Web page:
|Bishops Michael Ingham and Terry Buckle|
Bishop Michael Ingham has lifted an inhibition he imposed in February of 2003 against Bishop Terry Buckle of the Diocese of Yukon. The inhibition prohibited Bishop Buckle from engaging in any ministry in the Diocese of New Westminster. .
Bishop Ingham’s action came after Bishop Buckle wrote a letter in which he offered to serve as the bishop for parishes under the jurisdiction of Bishop Ingham, contrary to the canon law of the Anglican Church of Canada.
Eight New Westminster congregations (out of 80) subsequently voted to take up Bishop Buckle’s offer, but in November, faced with proceedings which could have led to his removal as a bishop in the Canadian Church, Bishop Buckle withdrew.
Bishop Ingham said that he had a conversation with Bishop Buckle while a meeting of the Canadian House of Bishops was taking place in Saskatoon this month, and suggested that the two men come to a reconciliation.
“He assured me of his intention to adhere to the canons and protocols of the Church with respect to diocesan boundaries and the jurisdiction of bishops,” wrote Bishop Ingham in a letter to the Canadian bishops and his diocese.
“Specifically, he declared his willingness to respect my jurisdiction as Bishop of New Westminster,” he said.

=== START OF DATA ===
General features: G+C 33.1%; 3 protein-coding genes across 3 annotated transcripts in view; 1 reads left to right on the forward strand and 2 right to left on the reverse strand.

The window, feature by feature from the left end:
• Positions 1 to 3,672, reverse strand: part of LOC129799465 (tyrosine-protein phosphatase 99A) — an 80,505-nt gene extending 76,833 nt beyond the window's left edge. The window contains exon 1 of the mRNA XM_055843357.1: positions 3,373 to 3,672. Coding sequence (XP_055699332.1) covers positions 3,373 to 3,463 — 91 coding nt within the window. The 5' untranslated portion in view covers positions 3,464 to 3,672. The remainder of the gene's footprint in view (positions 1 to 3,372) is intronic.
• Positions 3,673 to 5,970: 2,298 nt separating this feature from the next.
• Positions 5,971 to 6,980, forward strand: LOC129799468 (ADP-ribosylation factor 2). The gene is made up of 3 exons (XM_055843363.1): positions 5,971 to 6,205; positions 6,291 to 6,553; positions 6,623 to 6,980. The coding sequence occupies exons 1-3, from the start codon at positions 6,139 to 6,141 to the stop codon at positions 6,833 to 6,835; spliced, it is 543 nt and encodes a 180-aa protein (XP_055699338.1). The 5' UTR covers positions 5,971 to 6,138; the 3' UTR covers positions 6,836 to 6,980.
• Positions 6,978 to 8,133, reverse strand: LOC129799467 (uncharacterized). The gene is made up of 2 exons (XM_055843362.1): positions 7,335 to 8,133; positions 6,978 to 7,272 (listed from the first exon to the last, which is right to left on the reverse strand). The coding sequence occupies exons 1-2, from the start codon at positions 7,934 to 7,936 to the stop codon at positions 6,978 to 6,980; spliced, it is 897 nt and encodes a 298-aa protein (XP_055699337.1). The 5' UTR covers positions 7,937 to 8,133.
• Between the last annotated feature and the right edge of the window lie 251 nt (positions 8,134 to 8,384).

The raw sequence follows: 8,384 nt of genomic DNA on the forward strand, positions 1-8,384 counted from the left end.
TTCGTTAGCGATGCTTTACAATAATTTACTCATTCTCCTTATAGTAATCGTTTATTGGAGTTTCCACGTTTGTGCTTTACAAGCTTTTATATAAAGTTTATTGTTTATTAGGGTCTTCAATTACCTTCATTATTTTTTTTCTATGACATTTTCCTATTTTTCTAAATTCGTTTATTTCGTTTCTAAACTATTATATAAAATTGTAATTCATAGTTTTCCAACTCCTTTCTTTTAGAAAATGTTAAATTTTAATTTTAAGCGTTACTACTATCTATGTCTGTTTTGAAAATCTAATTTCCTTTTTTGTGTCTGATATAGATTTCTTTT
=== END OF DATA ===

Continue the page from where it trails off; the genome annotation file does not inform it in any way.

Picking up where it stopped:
“I hope that this act will be seen as one small step toward the healing and reconciliation so badly needed in our Church,” he added. “There is much work to do in this hurting world, yet enormous energy has been spent on being at enmity with ourselves over sexuality.”
“Let the ministry of bishops, clergy and laity serve the mission of Christ, and let all of us respect the conscience of others in matters of honestly held difference,” wrote Ingham.
Removal of the inhibition means that Bishop Buckle can come into the diocese, take part in services, teach and preach, without the threat of facing disciplinary charges under canon law. Accepted practice requires that in each instance a visiting bishop inform the local bishop and seek the local bishop’s approval.
Meanwhile, according to a report in the Anglican Journal, Bishop Buckle has agreed to be chaplain to a newly-formed group called Zacchaeus, based in Vancouver, made up of people with a homosexual orientation who are either celibate by choice or who believe they have experienced a reorientation to heterosexuality due to their Christian faith.